Flying from Los Angeles to Munich on Lufthanza was surprisingly easy on an Airbus 380. The huge plane was completely packed but getting on and off was handled pretty well by the crew. My wife and I arrived at the MOC convention center by mid afternoon on Wednesday and lugged four 50-pound boxes of books from the front curb to the shared booth at Hall 3 J15. Todd Garfinkle of MA Recordings and the other partners were already busy setting up. The small corner reserved for the Music and Audio book and new AIX Records sampler disc was just big enough to place a few books and the information sheet. My task the rest of the day was to reach out to passing attendees with the sell sheet. Most people walked on by.
But I was quite pleased to engage with a number of my readers, trades people, and other audiophiles that noticed the book and disc. I answered questions, sold some books, and got used to the new surrounding. Thursday was “trade and press only” day. Experienced High End show vendors tell me there will be a lot more visitors today and through the weekend. Hopefully, some will find there way to my corner of the booth and purchase the new book.
I had the opportunity to speak with a few familiar faces. Andreas Koch of Playback Designs was just around the corner demonstrating his new components — a server, DAC, and streamer. Juan Perez of Digibit (they make a terrific server called ARIA) came by in the afternoon. Chris Connaker of Computer Audiophile and his brother wondered by too. I hadn’t chatted with him in a while but congratulated him on publishing the Archimago article on MQA. He assured me that he sent the piece to Robert Stuart prior to publication but was informed that the company didn’t wish to respond. Apparently, the previous Q&A that Chris had published was sufficient in their mind to “refute” the observations made in the new piece. It didn’t. I’m sure that MQA is hoping that the critical analysis of their lossy codec will pass without adversely affecting their business model. I’m not so sure. It’s important for our community to make sure everyone reads the article.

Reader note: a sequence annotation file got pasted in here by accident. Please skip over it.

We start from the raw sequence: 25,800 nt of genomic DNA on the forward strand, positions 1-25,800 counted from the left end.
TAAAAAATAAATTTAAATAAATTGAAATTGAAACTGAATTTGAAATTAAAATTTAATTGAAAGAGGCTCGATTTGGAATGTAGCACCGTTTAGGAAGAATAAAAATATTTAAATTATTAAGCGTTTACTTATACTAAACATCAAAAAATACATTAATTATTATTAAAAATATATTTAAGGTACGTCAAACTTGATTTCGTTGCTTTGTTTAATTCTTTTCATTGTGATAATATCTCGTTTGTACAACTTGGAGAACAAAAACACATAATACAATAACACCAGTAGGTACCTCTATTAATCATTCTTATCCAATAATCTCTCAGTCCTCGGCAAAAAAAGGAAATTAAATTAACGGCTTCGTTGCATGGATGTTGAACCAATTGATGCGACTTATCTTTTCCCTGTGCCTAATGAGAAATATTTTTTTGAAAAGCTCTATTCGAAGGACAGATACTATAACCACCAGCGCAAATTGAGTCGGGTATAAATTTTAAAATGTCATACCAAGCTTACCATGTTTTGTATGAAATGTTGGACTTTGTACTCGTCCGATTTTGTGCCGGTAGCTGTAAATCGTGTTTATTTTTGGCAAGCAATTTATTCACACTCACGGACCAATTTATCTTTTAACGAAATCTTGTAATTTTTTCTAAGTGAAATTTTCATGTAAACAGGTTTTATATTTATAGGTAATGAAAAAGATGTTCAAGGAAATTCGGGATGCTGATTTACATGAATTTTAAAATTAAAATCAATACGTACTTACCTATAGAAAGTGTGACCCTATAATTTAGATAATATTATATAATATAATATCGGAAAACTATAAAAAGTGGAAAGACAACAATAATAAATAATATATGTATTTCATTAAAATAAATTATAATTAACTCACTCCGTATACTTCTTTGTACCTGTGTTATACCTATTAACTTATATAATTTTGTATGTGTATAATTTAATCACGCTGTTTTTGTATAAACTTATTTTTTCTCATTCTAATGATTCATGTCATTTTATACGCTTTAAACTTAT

It’s true that some of the strongest advocates in the audiophile press still cling to their “I just like the sound” subjective positions but I’ve noticed even some of them have recently pulled back. Changing a position from MQA is the “single biggest development in the history of audio” to “it gives musicians control of their music” or “it’s at least better than MP3” is substantial. However, I’ve heard from a large number of companies and individuals — that wish to remain anonymous — that agree MQA is a bad thing for the industry but they fear the “experts” in the audiophile press will ignore their products. Makers of DACs, servers, and other high end products depend on positive press reviews to bring attention to their products, expand their distribution network, and ultimately sell more units. Having an MQA advocate slam their latest DAC as lacking because they didn’t pay the hefty MQA license fee and incorporate the codec would be bad for business — even though ignoring MQA is the right thing to do.
It’s time for those that initially hyped MQA to take another look, read the technical and scientific analysis and back off their unreasoned support. MQA is NOT needed, doesn’t deliver fidelity improvements, and actually takes the music distribution business backwards.